Breaking: Legendary Lawyer Ram Jethmalani Announces Retirement From Legal Practice
Jethmalani, who will turn 95 years on September 14, made the announcement at a function held by the Bar Council of India to felicitate Chief Justice of India Dipak Misra.
We call him the ‘Devil’s advocate’, the ‘maverick lawyer’, the ‘rebel’, the ‘genius’ and the ‘flamboyant’. Every word adorns Mr. Ram Boolchand Jethmalani like a badge of honor. After 76 years of standing in the Bar, he has decided to retire from legal practice.
Jethmalani, who will turn 95 years on September 14, announced his decision at a function organised by the Bar Council of India to felicitate Chief Justice of India Dipak Misra on Saturday. He said he could not appear before the CJI as he has decided to retire.
Speaking to LiveLaw he said;
“I want to do some important work in my life. I want to save India from corrupt politicians. I will be ready for legal assistance to any lawyer who comes to me, I want to fight against corrupt people”
Earlier this week, Jethmalani had informed the Supreme Court, while mentioning a service matter to Justice Kurian Joseph, that it was his last case and he would not take up any more legal case.
Jethmalani, Rajya Sabha member from Bihar, is known as the highest paid lawyer in the Supreme Court bar and has appeared in many leading and high profile cases.
Jethmalani was the Law Minister during BJP’s Atal Bihari Vajpayee-led NDA government for a short time.
Sometimes, he also invited criticism from various quarters for his controversial statements in the court as well as in the political circle.
Supreme Court Bar Association (SCBA) president RS Suri said: “The bar of the top court of the country will certainly miss Mr. Jethmalani. He is an inspiration for any lawyer in the country. His contribution as law teacher is tremendous. He is very generous and helps any lawyer who seeks his help. He is not only a lawyer, but also a crusader.”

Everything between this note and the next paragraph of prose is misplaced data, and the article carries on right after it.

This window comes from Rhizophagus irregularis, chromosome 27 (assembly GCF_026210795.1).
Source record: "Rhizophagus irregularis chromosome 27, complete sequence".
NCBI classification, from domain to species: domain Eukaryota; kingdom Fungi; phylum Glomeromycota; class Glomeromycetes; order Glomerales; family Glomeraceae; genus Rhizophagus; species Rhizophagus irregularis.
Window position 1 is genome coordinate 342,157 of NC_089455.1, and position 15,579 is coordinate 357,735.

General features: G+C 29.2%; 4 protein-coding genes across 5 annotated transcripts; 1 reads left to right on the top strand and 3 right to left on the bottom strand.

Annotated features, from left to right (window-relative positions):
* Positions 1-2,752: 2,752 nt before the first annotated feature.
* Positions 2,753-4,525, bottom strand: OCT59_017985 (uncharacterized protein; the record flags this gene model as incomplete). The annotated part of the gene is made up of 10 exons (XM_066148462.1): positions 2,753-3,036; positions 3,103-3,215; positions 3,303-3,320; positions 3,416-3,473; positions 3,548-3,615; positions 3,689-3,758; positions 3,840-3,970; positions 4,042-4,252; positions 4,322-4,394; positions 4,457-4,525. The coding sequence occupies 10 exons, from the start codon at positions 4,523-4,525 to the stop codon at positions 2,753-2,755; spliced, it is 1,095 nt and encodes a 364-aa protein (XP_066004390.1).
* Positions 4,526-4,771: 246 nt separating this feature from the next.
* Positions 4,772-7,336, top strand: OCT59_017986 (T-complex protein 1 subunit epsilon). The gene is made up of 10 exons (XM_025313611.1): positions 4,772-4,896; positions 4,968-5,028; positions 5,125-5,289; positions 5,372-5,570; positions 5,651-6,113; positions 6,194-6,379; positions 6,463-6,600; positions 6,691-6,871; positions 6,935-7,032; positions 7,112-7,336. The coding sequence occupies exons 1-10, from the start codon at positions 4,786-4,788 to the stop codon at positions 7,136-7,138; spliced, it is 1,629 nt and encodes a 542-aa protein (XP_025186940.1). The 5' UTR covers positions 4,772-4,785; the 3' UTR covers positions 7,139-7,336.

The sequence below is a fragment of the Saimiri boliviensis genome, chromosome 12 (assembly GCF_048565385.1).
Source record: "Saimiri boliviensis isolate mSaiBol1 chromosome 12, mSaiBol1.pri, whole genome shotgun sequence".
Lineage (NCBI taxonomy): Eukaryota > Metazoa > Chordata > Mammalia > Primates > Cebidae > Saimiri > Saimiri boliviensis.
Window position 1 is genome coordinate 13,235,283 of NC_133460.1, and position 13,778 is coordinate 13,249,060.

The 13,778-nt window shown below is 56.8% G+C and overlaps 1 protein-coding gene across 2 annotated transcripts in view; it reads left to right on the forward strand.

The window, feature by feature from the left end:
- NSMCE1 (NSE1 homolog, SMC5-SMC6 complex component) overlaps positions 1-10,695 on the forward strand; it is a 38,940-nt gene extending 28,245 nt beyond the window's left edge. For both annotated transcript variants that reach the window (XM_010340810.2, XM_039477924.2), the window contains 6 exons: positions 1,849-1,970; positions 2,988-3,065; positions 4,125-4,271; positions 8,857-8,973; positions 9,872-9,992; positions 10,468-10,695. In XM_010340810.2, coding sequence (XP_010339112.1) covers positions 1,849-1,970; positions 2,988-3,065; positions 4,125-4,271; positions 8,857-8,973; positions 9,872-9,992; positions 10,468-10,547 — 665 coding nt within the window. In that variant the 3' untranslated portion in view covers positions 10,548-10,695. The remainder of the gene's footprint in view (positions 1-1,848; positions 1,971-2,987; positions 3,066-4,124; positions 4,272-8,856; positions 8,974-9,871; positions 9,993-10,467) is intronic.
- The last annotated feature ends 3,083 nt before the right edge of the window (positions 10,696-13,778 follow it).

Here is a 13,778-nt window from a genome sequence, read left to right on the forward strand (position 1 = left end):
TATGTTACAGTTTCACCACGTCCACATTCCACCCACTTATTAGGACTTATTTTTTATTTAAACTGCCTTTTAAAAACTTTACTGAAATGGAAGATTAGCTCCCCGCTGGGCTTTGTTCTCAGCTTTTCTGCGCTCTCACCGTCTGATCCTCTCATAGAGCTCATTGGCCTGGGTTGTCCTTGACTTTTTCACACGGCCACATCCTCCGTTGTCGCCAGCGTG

The eagle’s flight to fame has had its own ups and down, but we’ve always seen the man standing tall, being nothing short of a legend. Though controversy has crossed his path several times, this Rajya Sabha MP and former Union Minister, has never shied away from life’s unpredictable verdicts.
‘I charge high fees but 90% of my practice is free’; one of the many lines that have risen him to the status of a marvel and enables the legend to establish a name for himself in the legal paraphernalia. After being given a triple-promotion in school and completing his LL.B. at the age of 17, he was too young to join the Bar. He persuaded the Chief Justice of Sind to pass a special resolution to relax the rules and entered the profession with a vengeance. He charged Re.1 as his fees from the first client. The journey after that has been stupendous, with precedents set and judicial history rewritten.
His speeches are more often than not, enlightening, hooking every person to every word he utters, charming everybody with his, wit acquired over decades. He has often been termed as an enigma, increasingly making media headlines, receiving bouquets and brickbats in equal measure. From defending the killers of the former Prime Minister Indira Gandhi, as also the likes of Harshad Mehta and Ketan Parekh, to opposing the death sentence of Afzal Guru, he has never shied away from courting controversies.